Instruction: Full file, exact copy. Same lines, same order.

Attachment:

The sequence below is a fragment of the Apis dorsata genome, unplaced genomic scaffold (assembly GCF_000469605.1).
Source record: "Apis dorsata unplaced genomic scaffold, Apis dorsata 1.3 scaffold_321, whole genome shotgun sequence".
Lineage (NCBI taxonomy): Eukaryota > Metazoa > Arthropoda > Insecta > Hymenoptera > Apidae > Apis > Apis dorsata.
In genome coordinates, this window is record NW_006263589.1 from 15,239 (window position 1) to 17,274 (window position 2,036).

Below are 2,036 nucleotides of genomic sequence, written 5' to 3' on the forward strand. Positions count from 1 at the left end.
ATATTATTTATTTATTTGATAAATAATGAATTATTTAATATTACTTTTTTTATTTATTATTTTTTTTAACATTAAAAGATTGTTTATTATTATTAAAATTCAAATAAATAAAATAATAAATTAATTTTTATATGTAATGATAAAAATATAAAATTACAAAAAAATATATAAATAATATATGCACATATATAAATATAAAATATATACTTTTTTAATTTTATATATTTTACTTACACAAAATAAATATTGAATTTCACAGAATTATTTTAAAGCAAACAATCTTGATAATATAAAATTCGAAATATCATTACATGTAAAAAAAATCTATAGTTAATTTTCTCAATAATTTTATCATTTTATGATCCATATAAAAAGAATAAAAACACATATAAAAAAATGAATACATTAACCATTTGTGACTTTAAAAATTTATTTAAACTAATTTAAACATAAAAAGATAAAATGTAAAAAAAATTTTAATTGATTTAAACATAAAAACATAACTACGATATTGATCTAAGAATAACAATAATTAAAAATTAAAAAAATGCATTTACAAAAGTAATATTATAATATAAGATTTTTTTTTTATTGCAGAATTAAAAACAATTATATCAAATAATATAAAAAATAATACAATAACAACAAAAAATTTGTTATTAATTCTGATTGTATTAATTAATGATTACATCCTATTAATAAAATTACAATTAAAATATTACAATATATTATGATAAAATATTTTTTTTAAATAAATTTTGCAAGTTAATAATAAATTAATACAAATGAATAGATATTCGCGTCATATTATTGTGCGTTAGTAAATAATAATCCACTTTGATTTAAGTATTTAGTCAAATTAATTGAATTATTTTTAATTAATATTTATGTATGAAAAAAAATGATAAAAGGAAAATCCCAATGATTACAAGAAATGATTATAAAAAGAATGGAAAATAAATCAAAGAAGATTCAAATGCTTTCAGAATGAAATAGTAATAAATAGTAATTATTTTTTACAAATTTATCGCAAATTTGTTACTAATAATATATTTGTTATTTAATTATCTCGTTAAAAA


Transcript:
The sequence below is a fragment of the Apis dorsata genome, unplaced genomic scaffold (assembly GCF_000469605.1).
Source record: "Apis dorsata unplaced genomic scaffold, Apis dorsata 1.3 scaffold_321, whole genome shotgun sequence".
Lineage (NCBI taxonomy): Eukaryota > Metazoa > Arthropoda > Insecta > Hymenoptera > Apidae > Apis > Apis dorsata.
In genome coordinates, this window is record NW_006263589.1 from 15,239 (window position 1) to 17,274 (window position 2,036).

Below are 2,036 nucleotides of genomic sequence, written 5' to 3' on the forward strand. Positions count from 1 at the left end.
ATATTATTTATTTATTTGATAAATAATGAATTATTTAATATTACTTTTTTTATTTATTATTTTTTTTAACATTAAAAGATTGTTTATTATTATTAAAATTCAAATAAATAAAATAATAAATTAATTTTTATATGTAATGATAAAAATATAAAATTACAAAAAAATATATAAATAATATATGCACATATATAAATATAAAATATATACTTTTTTAATTTTATATATTTTACTTACACAAAATAAATATTGAATTTCACAGAATTATTTTAAAGCAAACAATCTTGATAATATAAAATTCGAAATATCATTACATGTAAAAAAAATCTATAGTTAATTTTCTCAATAATTTTATCATTTTATGATCCATATAAAAAGAATAAAAACACATATAAAAAAATGAATACATTAACCATTTGTGACTTTAAAAATTTATTTAAACTAATTTAAACATAAAAAGATAAAATGTAAAAAAAATTTTAATTGATTTAAACATAAAAACATAACTACGATATTGATCTAAGAATAACAATAATTAAAAATTAAAAAAATGCATTTACAAAAGTAATATTATAATATAAGATTTTTTTTTTATTGCAGAATTAAAAACAATTATATCAAATAATATAAAAAATAATACAATAACAACAAAAAATTTGTTATTAATTCTGATTGTATTAATTAATGATTACATCCTATTAATAAAATTACAATTAAAATATTACAATATATTATGATAAAATATTTTTTTTAAATAAATTTTGCAAGTTAATAATAAATTAATACAAATGAATAGATATTCGCGTCATATTATTGTGCGTTAGTAAATAATAATCCACTTTGATTTAAGTATTTAGTCAAATTAATTGAATTATTTTTAATTAATATTTATGTATGAAAAAAAATGATAAAAGGAAAATCCCAATGATTACAAGAAATGATTATAAAAAGAATGGAAAATAAATCAAAGAAGATTCAAATGCTTTCAGAATGAAATAGTAATAAATAGTAATTATTTTTTACAAATTTATCGCAAATTTGTTACTAATAATATATTTGTTATTTAATTATCTCGTTAAAAA